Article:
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Posted by on Apr 20, 2016 in At TMV, Media, Passages | 22 comments

Ron Beasley, Veteran, Engineer, Photographer and Moderate Voice Assistant Editor, dies at 69

2012-09-23 Ron Beasley

The sad, sad news came in the form of an email from Ron Beasley’s sister:

“Dear Ron’s Friends – It is with a heavy heart that I let you know that my brother – Ron Beasley – passed away suddenly yesterday. Before he died, he asked me to let you…know. He died just a few weeks shy of his 70th birthday. His ashes will be interned in the Veterans Memorial Cemetery in Portland – where our parents are buried. Thank you for being Ron’s friend. Kindest regards..”

Later, on Facebook, his sister expanded on the email:

It is with a heavy heart that I inform all of Ron’s Facebook friends that my brother passed away suddenly yesterday – a few weeks short of his 70th birthday. He was a man of many talents, such as photography and he leaves a legacy of beautiful images for us to continue to enjoy and remember him. But, perhaps his greatest gift, was taking care of our dear mother during her final years. May you rest in peace dear brother – I will miss you – All my love, jo

His name was familiar to those reading on the Internet. For years he ran his own excellent blog, Middle Earth Journal. Then he wrote for Newshoggers. But Ron was far more than writing posts on the internet. MUCH more, as he noted in a bio on the blog Newshoggers:

I’m one of the old guys here having been born in 1946 I’m at the leading edge of the baby boomers. I graduated from college in 1968 and found myself in the Army shortly there after. My military career consisted of two and half years in Munich Germany as an editor/interrogator for the Defense Intelligence Agency. I spent most of my life working as a manufacturing engineer for several multinational corporations including two Japanese companies. About nine years ago my company and my job were shipped to Asia. Since then I having been working as a photographer and graphic artist. You can see some of my art at Just Pictures.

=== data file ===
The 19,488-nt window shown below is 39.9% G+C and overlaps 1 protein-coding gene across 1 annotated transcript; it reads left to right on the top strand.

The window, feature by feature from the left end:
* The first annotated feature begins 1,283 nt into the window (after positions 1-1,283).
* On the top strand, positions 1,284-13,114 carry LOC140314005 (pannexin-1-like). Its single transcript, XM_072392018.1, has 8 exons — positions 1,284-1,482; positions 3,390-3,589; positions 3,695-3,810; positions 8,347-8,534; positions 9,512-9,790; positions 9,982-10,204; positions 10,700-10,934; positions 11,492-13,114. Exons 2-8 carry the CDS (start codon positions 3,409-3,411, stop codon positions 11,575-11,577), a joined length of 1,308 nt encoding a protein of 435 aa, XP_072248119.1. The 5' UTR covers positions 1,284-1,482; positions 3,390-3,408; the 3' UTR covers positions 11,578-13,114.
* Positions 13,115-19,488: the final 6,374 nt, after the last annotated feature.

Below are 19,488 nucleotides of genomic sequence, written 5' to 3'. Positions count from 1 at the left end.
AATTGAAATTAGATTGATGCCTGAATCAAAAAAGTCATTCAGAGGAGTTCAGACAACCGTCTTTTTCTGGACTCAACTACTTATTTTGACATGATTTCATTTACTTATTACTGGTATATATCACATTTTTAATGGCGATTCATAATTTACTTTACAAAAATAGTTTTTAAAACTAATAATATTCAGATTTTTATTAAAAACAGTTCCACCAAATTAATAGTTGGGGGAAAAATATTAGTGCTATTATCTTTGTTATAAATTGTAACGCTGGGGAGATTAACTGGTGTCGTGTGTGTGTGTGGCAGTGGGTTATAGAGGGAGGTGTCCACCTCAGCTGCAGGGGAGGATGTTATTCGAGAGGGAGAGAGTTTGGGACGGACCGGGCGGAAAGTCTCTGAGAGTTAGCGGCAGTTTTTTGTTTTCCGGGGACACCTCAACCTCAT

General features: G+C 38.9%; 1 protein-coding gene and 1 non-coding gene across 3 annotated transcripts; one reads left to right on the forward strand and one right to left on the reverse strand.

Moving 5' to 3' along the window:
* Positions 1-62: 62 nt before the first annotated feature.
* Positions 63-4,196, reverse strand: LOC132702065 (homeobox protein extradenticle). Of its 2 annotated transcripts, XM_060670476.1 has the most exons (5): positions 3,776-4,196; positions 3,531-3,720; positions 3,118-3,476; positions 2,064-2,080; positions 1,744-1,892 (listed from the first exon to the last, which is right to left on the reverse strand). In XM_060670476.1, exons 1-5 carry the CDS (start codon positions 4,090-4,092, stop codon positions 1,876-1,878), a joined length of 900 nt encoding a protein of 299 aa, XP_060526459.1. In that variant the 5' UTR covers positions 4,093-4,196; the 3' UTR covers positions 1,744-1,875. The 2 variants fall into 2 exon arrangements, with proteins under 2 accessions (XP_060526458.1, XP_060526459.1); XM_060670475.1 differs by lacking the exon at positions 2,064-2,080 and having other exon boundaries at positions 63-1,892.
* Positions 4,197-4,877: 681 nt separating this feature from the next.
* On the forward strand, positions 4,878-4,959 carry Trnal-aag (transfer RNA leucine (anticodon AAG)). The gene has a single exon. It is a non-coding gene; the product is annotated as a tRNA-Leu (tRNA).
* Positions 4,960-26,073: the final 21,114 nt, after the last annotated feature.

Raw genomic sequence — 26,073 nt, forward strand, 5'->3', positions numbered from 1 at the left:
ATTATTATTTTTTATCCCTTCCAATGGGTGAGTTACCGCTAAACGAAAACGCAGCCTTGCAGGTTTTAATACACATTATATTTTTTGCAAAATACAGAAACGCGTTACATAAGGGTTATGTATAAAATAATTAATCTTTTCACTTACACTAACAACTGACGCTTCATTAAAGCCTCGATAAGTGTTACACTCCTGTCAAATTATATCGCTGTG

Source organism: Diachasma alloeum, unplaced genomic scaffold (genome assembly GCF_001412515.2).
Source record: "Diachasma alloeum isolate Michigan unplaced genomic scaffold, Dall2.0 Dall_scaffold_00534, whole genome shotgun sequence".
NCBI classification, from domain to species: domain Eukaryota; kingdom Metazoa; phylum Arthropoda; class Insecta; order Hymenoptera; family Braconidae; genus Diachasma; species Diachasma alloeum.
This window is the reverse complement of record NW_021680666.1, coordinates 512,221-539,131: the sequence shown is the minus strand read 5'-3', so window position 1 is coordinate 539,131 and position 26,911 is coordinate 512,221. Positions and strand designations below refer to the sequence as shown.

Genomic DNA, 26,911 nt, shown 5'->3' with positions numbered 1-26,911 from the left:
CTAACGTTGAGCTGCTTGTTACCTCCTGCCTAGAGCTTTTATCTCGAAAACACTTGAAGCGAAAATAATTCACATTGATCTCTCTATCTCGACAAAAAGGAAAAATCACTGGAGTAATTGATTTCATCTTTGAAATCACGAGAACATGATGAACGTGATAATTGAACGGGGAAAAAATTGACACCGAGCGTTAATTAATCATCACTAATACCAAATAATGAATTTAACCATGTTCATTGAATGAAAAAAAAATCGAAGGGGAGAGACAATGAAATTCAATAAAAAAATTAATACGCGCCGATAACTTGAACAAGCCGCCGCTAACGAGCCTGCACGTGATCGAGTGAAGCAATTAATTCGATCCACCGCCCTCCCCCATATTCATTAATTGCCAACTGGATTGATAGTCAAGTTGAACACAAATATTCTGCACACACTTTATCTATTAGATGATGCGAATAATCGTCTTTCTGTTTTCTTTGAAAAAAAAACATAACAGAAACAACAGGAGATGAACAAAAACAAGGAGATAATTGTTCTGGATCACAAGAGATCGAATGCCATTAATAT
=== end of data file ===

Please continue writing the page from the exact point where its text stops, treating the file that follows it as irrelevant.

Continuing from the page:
I also post at The Moderate Voice
I do book reviews for both Newshoggers and The Moderate Voice.I am a registered Independent but very liberal/progressive on my political leanings. I live in the beautiful Pacific Northwest. Before joining Newshoggers I had my own blog, Middle Earth Journal, for four years.

Ron was a very special person. He’s one of those people that cared soooooooo much, was creative, loved nature — and had a big heart. What you saw and read is what you got. I had never met Ron personally or even talked with him on the phone. But we had a long email friendship that goes back more than 10 years. It started when he had his blog, Middle Earth Journal, and I’d quote from it in my long political roundups. Then we started emailing. In 2005 when he criticized me in a post on his blog for my viewpoint on anti-war demonstrators, I took it as a sincere criticism from someone who merely had a different perspective and who wasn’t playing the tiresome attack and discredit games so many bloggers and partisans fall back on. Ron was serious and his criticism came from the heart and from another rarity on some websites: from an analyzing, thinking, weighing the thoughts brain.

Ron wrote on his blog and then on Newshoggers, and when he finally took me up on my longstanding invitation to coblog on TMV, I was thrilled, and he eventually became an assistant editor.